It isn't clear that raw milk is so harmful. The sale of raw milk is prohibited in about 12 US states While there are claims of serious illnesses and deaths from the consumption of raw milk - they are relatively few and not proven in any 'but for' sense. It seems that there will always be those who can't consume a certain food product.

I seem to remember drinking unpasteurized milk when I was a kid way way back when, even before the days of homogenization. And while homogenization is not any way related to pasteurization - it is another process that detracts from the taste.

And that is part of the argument - the right to consume a product because of its taste and other perceived benefits. Sally Fallon Morell, president of the Weston A. Price Foundation in Washington and founder of "A Campaign for Real Milk," sees government opposition as a matter of too much government: "We do not have the right to food of our choice and they have the right to control everything,"  [Consumer Corner: Raw vs. pasteurized milk a hot debate].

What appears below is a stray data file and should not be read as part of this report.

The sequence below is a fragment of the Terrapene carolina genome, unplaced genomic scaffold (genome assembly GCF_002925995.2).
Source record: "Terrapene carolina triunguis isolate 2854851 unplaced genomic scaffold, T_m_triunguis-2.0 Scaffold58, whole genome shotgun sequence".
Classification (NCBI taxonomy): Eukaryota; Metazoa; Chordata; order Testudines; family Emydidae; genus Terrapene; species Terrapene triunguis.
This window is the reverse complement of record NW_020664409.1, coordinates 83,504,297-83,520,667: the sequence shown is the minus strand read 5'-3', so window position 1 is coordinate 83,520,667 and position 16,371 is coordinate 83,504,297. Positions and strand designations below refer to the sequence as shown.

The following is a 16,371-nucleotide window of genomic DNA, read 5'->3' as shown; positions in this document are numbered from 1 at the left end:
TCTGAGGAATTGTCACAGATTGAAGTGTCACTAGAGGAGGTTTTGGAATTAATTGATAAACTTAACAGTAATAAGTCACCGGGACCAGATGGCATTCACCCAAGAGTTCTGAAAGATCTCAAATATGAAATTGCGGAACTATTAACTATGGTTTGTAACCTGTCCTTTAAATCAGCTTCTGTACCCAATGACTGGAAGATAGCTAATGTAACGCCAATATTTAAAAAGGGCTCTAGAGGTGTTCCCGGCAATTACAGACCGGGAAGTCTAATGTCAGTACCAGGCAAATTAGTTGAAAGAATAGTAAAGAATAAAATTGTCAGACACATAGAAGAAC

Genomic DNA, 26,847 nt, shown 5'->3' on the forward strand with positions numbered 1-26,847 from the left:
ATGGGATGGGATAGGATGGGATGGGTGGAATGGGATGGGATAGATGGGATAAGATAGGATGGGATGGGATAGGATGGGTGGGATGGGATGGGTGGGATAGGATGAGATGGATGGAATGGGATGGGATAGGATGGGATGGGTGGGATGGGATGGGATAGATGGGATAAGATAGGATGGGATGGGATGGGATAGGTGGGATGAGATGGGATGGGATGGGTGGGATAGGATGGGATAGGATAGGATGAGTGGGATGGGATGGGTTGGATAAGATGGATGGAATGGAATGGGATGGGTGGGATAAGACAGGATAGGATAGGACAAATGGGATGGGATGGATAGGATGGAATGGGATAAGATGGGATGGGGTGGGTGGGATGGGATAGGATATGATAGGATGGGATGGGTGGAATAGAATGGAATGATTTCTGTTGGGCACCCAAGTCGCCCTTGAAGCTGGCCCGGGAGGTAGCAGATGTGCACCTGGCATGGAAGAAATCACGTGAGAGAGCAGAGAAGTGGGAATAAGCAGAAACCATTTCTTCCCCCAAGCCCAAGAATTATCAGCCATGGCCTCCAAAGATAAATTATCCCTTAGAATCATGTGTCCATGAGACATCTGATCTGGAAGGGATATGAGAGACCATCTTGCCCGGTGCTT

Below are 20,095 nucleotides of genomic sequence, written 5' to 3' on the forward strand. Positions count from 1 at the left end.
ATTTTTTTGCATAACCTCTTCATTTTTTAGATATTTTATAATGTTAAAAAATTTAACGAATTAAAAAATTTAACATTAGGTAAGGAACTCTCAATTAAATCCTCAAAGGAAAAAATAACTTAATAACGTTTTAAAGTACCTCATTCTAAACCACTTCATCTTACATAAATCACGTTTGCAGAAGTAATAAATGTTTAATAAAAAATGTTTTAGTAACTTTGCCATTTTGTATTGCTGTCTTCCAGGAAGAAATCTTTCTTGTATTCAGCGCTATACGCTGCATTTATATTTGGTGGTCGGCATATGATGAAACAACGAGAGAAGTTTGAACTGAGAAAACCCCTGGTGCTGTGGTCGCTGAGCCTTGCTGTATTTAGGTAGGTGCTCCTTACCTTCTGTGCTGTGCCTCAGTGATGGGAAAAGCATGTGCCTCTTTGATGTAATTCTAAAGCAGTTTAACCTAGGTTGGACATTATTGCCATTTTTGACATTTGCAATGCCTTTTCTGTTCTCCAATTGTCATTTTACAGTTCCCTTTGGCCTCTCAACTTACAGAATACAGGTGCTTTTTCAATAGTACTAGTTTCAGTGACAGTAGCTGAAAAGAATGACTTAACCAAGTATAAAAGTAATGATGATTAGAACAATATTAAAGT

It just seems that the government encroachment on individual decision making is alarming to even those who might be considered liberal, or certainly those that normally support government regulations. Government never seems to know where the line is between consumer education and prohibitive consumer products regulations. Admittedly it is often a fine line.

Bottom line: Government doesn't always know best.

Sunday, April 22, 2012

Ah! The Catholic Church

While the Catholic Church is attacking its nuns for challenging "church teaching on homosexuality and the male-only priesthood . . ." [Vatican Reprimands U.S. Nuns Group], it is on trial in Pennslyvania where priests not only fondled teenage women but were involved in oral sex and sodomy with teenage boys [Pa. priest-abuse trial painful, poignant for Catholics]. Not a new story in the US and more will come.